As part of our #ReadtheBill campaign, in which the Sunlight Foundation advocates that all legislation should be available to the public for at least 72 hours before Congress begins debating it, I’m highlighting examples of legislation past that Congress rushed to approve. Today’s tale is about last summer’s bailout of Fannie Mae and Freddie Mac, contained in the Housing and Economic Recovery Act of 2008. The bill was available to the public for just 19 hours before the House began to debate it. Go here — Readthebill.org/petition — to tell Congress to require that non-emergency legislation and conference reports be posted on the Internet for 72 hours before debate begins.
Throughout 2008, there were many signs that the government-sponsored mortgage giants, Fannie Mae and Freddie Mac, were in big trouble. The mortgage-backed securities marketed by Freddie and Fannie plunged in value, as millions of Americans defaulted on their home loans. On Friday, July 11, Fannie and Freddie lost nearly half of their stock market value. The following Sunday, then-Treasury Secretary Henry Paulson retreated from earlier statements that the institutions were sound and called on Congress to pass—and to do it quickly—a massive rescue package for the two companies.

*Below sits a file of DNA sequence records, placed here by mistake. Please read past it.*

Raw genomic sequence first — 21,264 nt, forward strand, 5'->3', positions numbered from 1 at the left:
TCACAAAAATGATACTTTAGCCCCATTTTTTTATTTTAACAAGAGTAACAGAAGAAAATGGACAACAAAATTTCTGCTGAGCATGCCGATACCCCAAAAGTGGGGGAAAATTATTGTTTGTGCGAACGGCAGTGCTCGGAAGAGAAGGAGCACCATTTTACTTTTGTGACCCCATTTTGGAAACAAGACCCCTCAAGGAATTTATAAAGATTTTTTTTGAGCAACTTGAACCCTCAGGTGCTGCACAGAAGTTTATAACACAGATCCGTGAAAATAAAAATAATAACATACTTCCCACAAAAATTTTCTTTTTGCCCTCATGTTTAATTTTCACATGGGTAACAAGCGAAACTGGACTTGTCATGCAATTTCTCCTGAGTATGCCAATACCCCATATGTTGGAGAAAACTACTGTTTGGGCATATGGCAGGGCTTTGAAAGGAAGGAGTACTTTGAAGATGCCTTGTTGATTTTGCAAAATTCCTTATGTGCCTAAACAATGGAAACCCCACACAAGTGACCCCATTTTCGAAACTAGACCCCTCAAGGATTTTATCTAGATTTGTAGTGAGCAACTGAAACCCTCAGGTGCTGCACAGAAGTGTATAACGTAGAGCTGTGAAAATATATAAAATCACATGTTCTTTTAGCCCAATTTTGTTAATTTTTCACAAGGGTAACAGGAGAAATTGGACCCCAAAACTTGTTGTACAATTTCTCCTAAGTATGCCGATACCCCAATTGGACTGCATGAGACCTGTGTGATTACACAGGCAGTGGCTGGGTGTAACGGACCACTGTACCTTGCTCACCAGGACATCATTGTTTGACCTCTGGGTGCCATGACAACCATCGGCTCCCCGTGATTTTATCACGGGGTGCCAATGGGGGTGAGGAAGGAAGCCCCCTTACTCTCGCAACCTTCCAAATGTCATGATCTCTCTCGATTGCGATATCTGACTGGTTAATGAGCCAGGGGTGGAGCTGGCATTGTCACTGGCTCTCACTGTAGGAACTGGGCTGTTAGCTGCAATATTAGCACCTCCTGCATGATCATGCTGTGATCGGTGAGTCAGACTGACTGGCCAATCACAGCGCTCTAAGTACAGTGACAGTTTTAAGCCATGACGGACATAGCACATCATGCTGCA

Paulson saw an attractive vehicle for his rescue plan—a package of housing legislation meant to give homeowners direct relief that had been winding its way through Congress for months. The Democratic leadership in Congress was happy to comply with Paulson’s request, as President George Bush had previously threatened to veto the legislation over a provision giving $3.9 billion in grants to local governments, and the new administration request gave them leverage. The new version of the legislation, including the Fannie-Freddie bailout, was formally introduced in the House on July 23. The Congressional Budget Office estimated the cost to be some $25 billion.
The bill had been available just 19 hours when the House took it up. In the short debate that followed, several House Republicans raised their displeasure over the sped up process demanded by the administration. “Deciding this issue without hearings and within a one-week span with virtually no deliberation and no opportunity to amend is a surrender of congressional responsibility,” said Rep. Spencer Bachus. Complained Rep. Sam Johnson, “I’m all for finding commonsense housing relief for those in trouble, but we need to hold hearings and take a closer look at this proposal and the ramifications.” Despite these objections, the House approved the 694-page bill that same afternoon by a vote of 272 to 152. The Senate followed suit a few days later, and President George W. Bush signed the legislation on July 30.